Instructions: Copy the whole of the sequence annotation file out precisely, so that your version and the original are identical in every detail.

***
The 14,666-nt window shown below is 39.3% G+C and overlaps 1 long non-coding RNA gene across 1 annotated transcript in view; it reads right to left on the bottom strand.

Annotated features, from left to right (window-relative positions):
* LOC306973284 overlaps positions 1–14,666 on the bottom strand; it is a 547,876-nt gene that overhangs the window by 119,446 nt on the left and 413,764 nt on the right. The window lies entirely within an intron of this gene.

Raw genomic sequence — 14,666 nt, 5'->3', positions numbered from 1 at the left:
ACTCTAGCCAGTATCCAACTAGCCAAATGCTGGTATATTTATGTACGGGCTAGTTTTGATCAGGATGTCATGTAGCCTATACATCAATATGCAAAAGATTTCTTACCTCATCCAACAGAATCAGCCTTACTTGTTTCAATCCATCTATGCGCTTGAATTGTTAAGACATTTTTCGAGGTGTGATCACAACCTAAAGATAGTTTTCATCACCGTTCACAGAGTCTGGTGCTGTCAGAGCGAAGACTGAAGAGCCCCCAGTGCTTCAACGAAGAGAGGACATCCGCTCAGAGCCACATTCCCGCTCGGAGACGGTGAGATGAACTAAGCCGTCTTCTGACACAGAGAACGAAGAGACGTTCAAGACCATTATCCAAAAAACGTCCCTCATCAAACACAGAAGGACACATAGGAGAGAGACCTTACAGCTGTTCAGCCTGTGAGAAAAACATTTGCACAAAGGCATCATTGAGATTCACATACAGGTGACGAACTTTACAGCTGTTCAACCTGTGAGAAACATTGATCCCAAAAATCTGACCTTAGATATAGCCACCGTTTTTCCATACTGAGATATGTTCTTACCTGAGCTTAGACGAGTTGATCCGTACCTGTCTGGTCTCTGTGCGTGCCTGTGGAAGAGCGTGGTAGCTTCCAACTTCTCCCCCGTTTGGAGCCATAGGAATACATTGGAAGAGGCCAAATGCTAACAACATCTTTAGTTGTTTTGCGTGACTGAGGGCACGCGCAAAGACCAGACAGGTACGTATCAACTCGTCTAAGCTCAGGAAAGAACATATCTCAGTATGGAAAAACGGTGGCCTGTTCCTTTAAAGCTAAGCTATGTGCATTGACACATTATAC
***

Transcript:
The 14,666-nt window shown below is 39.3% G+C and overlaps 1 long non-coding RNA gene across 1 annotated transcript in view; it reads right to left on the bottom strand.

Annotated features, from left to right (window-relative positions):
* LOC306973284 overlaps positions 1–14,666 on the bottom strand; it is a 547,876-nt gene that overhangs the window by 119,446 nt on the left and 413,764 nt on the right. The window lies entirely within an intron of this gene.

Raw genomic sequence — 14,666 nt, 5'->3', positions numbered from 1 at the left:
ACTCTAGCCAGTATCCAACTAGCCAAATGCTGGTATATTTATGTACGGGCTAGTTTTGATCAGGATGTCATGTAGCCTATACATCAATATGCAAAAGATTTCTTACCTCATCCAACAGAATCAGCCTTACTTGTTTCAATCCATCTATGCGCTTGAATTGTTAAGACATTTTTCGAGGTGTGATCACAACCTAAAGATAGTTTTCATCACCGTTCACAGAGTCTGGTGCTGTCAGAGCGAAGACTGAAGAGCCCCCAGTGCTTCAACGAAGAGAGGACATCCGCTCAGAGCCACATTCCCGCTCGGAGACGGTGAGATGAACTAAGCCGTCTTCTGACACAGAGAACGAAGAGACGTTCAAGACCATTATCCAAAAAACGTCCCTCATCAAACACAGAAGGACACATAGGAGAGAGACCTTACAGCTGTTCAGCCTGTGAGAAAAACATTTGCACAAAGGCATCATTGAGATTCACATACAGGTGACGAACTTTACAGCTGTTCAACCTGTGAGAAACATTGATCCCAAAAATCTGACCTTAGATATAGCCACCGTTTTTCCATACTGAGATATGTTCTTACCTGAGCTTAGACGAGTTGATCCGTACCTGTCTGGTCTCTGTGCGTGCCTGTGGAAGAGCGTGGTAGCTTCCAACTTCTCCCCCGTTTGGAGCCATAGGAATACATTGGAAGAGGCCAAATGCTAACAACATCTTTAGTTGTTTTGCGTGACTGAGGGCACGCGCAAAGACCAGACAGGTACGTATCAACTCGTCTAAGCTCAGGAAAGAACATATCTCAGTATGGAAAAACGGTGGCCTGTTCCTTTAAAGCTAAGCTATGTGCATTGACACATTATAC